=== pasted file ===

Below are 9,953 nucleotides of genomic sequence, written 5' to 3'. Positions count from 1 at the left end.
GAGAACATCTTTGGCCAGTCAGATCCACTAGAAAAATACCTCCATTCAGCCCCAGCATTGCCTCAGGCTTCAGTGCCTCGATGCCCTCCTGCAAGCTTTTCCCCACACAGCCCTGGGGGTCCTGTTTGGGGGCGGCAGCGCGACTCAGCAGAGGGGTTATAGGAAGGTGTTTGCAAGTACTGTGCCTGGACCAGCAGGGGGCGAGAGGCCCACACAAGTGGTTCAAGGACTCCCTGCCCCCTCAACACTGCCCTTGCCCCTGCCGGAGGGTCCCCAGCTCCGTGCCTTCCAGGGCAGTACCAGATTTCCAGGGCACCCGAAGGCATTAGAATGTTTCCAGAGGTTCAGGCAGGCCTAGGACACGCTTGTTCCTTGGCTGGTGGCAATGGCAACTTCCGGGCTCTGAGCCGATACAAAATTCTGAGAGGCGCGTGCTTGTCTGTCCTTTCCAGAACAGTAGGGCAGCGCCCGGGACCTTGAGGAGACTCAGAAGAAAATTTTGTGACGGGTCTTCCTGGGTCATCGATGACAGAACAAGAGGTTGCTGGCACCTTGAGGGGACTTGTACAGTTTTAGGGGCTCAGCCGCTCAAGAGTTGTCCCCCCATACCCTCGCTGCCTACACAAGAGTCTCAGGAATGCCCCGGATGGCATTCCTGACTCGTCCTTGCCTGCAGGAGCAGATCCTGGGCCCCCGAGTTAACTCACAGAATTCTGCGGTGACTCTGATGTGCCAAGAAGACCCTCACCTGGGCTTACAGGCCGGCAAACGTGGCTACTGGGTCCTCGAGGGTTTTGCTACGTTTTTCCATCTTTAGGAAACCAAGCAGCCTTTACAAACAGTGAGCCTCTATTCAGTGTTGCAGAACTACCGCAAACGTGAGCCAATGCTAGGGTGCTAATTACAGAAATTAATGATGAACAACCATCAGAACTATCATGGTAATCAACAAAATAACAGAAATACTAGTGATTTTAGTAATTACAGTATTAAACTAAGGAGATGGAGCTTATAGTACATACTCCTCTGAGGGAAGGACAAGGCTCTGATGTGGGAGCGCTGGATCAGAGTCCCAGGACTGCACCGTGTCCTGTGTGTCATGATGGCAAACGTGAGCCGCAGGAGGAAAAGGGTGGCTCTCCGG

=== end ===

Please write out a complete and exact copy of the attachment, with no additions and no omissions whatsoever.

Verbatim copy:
Below are 9,953 nucleotides of genomic sequence, written 5' to 3'. Positions count from 1 at the left end.
GAGAACATCTTTGGCCAGTCAGATCCACTAGAAAAATACCTCCATTCAGCCCCAGCATTGCCTCAGGCTTCAGTGCCTCGATGCCCTCCTGCAAGCTTTTCCCCACACAGCCCTGGGGGTCCTGTTTGGGGGCGGCAGCGCGACTCAGCAGAGGGGTTATAGGAAGGTGTTTGCAAGTACTGTGCCTGGACCAGCAGGGGGCGAGAGGCCCACACAAGTGGTTCAAGGACTCCCTGCCCCCTCAACACTGCCCTTGCCCCTGCCGGAGGGTCCCCAGCTCCGTGCCTTCCAGGGCAGTACCAGATTTCCAGGGCACCCGAAGGCATTAGAATGTTTCCAGAGGTTCAGGCAGGCCTAGGACACGCTTGTTCCTTGGCTGGTGGCAATGGCAACTTCCGGGCTCTGAGCCGATACAAAATTCTGAGAGGCGCGTGCTTGTCTGTCCTTTCCAGAACAGTAGGGCAGCGCCCGGGACCTTGAGGAGACTCAGAAGAAAATTTTGTGACGGGTCTTCCTGGGTCATCGATGACAGAACAAGAGGTTGCTGGCACCTTGAGGGGACTTGTACAGTTTTAGGGGCTCAGCCGCTCAAGAGTTGTCCCCCCATACCCTCGCTGCCTACACAAGAGTCTCAGGAATGCCCCGGATGGCATTCCTGACTCGTCCTTGCCTGCAGGAGCAGATCCTGGGCCCCCGAGTTAACTCACAGAATTCTGCGGTGACTCTGATGTGCCAAGAAGACCCTCACCTGGGCTTACAGGCCGGCAAACGTGGCTACTGGGTCCTCGAGGGTTTTGCTACGTTTTTCCATCTTTAGGAAACCAAGCAGCCTTTACAAACAGTGAGCCTCTATTCAGTGTTGCAGAACTACCGCAAACGTGAGCCAATGCTAGGGTGCTAATTACAGAAATTAATGATGAACAACCATCAGAACTATCATGGTAATCAACAAAATAACAGAAATACTAGTGATTTTAGTAATTACAGTATTAAACTAAGGAGATGGAGCTTATAGTACATACTCCTCTGAGGGAAGGACAAGGCTCTGATGTGGGAGCGCTGGATCAGAGTCCCAGGACTGCACCGTGTCCTGTGTGTCATGATGGCAAACGTGAGCCGCAGGAGGAAAAGGGTGGCTCTCCGG